Tag Archives: Christmas

ELA 12 Days of Christmas

Last Thursday, Richard Byrne shared an absolute treasure trove of Google Drive templates created and shared by Darren Maltais.  You can click the link above to read Richard’s post.  One of the templates that you may want to consider using in the near future is “ELA 12 Days of Christmas,” which offers 12 different creative writing ideas, along with examples. Whether you plan to use some or all of these, you should definitely make a copy of this to help you and your students make it through this occasionally overwhelming time of year!  (I particularly like the Facebook example with comments from Buddy the Elf and Rudolph!) By the way, if you would like math activities for the 12 Days of Christmas, you can try this.

12_days_melody.png
image from Wikimedia

 

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Telegenic Ways to Survive the Weeks Before Winter Break

I can’t believe this crazy week is almost over! I appreciate everyone’s patience as I recycle some posts from last year this week. I’ve added a few updates to keep things “fresh!” (According to Merriam-Webster, “telegenic” means “well-suited to the medium of television; especially :  having an appearance and manner that are markedly attractive to television viewers.”)

screen shot from The Snowman
screen shot from The Snowman

So, let’s face it.  Despite our best efforts to keep our energy up, we need a bit of down time every once in awhile.  Here is a collection of short videos to help you catch your breath.

Kid President – If you haven’t seen this young man’s collection of videos, you are in a for a real treat.  Be prepared to do a little dance and to stretch your smile muscles.  These are some that are great for this time of year:

Winter-themed Animations – I have featured some of these on the blog this season, but they bear repeating (no pun intended – okay, it’s only intended if it makes sense).

Videos about Being Kind to Others (You can find more inspirational videos for students on my Pinterest Board.)

We’re in the home stretch now!  I hope some of these links help you make the distance 🙂

Just in case you missed my other “survival” posts this week, here they are:  Creative Ways to Survive the Weeks Before Winter Break, Logical Ways to Survive the Weeks Before Winter Break, and Physical Ways to Survive the Weeks Before Winter Break.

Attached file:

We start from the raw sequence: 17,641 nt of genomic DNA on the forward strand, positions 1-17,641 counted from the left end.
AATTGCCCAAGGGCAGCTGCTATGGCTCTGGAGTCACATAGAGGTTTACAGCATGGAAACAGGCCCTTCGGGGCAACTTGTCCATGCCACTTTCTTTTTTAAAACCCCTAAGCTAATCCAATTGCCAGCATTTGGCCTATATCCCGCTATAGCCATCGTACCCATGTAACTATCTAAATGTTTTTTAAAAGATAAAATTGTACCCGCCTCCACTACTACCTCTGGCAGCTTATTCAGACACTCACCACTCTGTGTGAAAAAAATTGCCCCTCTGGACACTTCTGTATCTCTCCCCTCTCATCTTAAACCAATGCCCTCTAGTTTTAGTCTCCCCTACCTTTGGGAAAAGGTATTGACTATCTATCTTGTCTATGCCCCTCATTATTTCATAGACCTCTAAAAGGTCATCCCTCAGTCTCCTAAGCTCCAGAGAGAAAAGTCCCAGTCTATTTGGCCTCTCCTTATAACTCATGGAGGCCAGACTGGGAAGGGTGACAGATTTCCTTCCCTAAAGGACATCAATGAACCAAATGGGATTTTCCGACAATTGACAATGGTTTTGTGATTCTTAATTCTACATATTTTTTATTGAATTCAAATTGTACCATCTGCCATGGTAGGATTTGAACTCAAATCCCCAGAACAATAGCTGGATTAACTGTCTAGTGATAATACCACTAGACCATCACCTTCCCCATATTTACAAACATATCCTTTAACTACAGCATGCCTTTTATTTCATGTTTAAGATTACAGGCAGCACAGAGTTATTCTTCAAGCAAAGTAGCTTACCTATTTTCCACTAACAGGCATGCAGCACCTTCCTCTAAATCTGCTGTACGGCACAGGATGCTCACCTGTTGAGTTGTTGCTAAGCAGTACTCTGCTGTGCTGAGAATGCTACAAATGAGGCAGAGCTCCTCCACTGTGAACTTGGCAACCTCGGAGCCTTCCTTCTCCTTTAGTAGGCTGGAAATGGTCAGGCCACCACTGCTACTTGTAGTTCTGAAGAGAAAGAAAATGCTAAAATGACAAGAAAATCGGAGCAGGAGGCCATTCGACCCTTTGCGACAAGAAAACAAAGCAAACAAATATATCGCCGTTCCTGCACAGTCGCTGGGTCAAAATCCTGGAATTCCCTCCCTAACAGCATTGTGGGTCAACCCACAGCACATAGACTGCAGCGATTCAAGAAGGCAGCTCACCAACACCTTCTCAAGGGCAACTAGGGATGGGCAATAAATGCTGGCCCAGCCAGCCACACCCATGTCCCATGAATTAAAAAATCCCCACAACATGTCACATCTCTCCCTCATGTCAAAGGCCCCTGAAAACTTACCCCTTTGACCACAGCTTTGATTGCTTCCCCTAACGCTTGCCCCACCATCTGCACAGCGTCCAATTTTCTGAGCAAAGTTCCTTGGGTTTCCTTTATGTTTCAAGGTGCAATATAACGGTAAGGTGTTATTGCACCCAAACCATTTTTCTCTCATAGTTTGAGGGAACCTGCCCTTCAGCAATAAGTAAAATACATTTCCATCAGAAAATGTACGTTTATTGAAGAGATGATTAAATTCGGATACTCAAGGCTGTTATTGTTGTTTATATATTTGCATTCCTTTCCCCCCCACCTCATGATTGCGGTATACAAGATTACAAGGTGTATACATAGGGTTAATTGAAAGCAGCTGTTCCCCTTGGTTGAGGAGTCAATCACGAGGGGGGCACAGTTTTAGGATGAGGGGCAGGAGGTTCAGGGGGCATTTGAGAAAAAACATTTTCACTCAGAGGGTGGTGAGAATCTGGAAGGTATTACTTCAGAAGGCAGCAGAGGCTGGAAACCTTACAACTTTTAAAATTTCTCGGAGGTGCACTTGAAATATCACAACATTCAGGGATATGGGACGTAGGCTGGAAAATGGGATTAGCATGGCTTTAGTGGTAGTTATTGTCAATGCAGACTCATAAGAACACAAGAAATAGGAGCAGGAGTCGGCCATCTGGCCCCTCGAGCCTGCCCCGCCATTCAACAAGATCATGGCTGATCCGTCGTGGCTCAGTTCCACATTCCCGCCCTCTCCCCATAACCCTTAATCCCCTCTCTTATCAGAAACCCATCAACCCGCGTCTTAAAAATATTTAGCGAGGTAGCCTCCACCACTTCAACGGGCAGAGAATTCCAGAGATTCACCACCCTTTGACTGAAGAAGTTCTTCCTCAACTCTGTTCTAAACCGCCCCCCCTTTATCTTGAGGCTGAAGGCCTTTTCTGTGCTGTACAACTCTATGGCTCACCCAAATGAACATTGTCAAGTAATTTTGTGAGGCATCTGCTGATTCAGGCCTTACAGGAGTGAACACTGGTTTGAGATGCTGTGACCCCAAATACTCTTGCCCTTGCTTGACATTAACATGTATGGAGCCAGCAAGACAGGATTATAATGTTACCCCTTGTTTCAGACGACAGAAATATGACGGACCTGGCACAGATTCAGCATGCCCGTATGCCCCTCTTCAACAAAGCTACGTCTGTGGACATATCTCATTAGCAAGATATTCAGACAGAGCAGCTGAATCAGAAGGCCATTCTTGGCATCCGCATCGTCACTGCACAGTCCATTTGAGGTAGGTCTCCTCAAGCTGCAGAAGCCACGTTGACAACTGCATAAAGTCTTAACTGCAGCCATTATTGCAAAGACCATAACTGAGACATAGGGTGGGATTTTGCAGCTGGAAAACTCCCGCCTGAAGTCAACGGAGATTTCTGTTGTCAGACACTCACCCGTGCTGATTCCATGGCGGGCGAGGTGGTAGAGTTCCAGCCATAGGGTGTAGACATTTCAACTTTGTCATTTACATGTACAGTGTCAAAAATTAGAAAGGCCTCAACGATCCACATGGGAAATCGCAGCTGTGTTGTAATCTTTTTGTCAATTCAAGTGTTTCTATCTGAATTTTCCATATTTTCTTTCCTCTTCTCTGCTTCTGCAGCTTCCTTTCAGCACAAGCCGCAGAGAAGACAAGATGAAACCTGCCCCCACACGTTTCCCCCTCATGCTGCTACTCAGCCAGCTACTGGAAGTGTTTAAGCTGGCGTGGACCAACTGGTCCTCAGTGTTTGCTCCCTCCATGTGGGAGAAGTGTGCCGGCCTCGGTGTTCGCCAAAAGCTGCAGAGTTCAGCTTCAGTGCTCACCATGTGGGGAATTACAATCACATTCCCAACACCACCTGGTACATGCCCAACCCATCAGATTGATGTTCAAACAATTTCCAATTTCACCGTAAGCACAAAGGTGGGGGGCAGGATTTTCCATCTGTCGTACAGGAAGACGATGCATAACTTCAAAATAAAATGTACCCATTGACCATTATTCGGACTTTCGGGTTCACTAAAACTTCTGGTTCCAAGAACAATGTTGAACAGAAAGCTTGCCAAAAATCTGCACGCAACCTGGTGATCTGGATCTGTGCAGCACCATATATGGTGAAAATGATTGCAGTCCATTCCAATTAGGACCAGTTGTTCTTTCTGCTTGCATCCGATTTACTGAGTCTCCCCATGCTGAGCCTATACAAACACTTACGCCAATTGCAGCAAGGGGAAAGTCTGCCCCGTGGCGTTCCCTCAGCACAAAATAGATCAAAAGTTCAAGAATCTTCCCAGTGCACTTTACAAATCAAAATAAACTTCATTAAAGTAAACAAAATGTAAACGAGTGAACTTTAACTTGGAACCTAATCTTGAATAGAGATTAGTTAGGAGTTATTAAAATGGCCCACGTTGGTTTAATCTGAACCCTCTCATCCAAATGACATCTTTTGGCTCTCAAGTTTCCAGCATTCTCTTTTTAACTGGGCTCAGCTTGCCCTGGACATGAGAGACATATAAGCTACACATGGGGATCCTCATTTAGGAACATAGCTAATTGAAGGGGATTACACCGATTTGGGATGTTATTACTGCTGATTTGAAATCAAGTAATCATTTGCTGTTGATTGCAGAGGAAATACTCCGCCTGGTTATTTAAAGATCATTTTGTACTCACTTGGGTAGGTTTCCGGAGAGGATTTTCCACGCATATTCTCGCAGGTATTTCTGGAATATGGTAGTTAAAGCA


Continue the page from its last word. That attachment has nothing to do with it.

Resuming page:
Logical Ways to Survive the Weeks Before Winter Break

Full disclosure: this first week of December is going to be my busiest week this year. Therefore, I decided to cheat a bit for a few days and recycle some posts from last year. I’ve done a bit of editing to make sure they remain current but otherwise they are the same. Hopefully you still find them useful!

Screen Shot from Winter Sudoku
Screen Shot from Winter Sudoku

Yesterday, I posted some “Creative Ways to Survive the Week Before Winter Break.” But maybe you have a group of students (or even a handful) who have a decided preference for logical thinking challenges, so here are some resources:

One resource I always forget to check (even though I have products listed on there!) is Teachers Pay Teachers.  Here are some free logic packets you might want to download:

This one is NOT free (currently $8), but it’s 213 pages, and chock full of critical thinking activities for 1st-3rd.  Personally, I think it’s well worth the money for this set of “Christmas Critical Thinking Puzzles,” that includes:  Primarily Christmas Logic, Christmas Logic with a String of Lights, Christmas Analogies, Christmas Which One Doesn’t Belong?*  I do not know Susan Morrow, the author of this set – and I am certainly not getting any money for advertising her product.  But, I think it’s a great deal.  Quite frankly, I am very jealous of her talent 😉

*You can also purchase a few of the included puzzle packs separately, if you prefer.

Another idea, which I plan to try with my older kids, is to have them design some Winter Kodable mazes (similar to the app), along with the coding solutions.  This will let them use a bit of creativity along with their logical thinking skills! (By the way, don’t forget about Hour of Code next week!)

More in this series:

Creative Ways to Survive the Weeks Before Winter Break!

Monty the Penguin

Yes, I’m a sentimental idiot.  Apparently I’m not alone.  I’m one of the many whose heart has been warmed by the new John Lewis Christmas commercial for 2014, “Monty the Penguin.”

In 2013, John Lewis produced “The Bear and the Hare,” which may have been a commercial, but it was also a work of art.  I’m not sure “Monty the Penguin” took as long to create, but it is certainly another top-notch production.

from "Monty the Penguin"
from “Monty the Penguin

I realize, of course, that this is a commercial.  I also am aware that many people do not celebrate Christmas.  It could certainly be argued that “Monty the Penguin” is just another excellent example of manipulative advertising.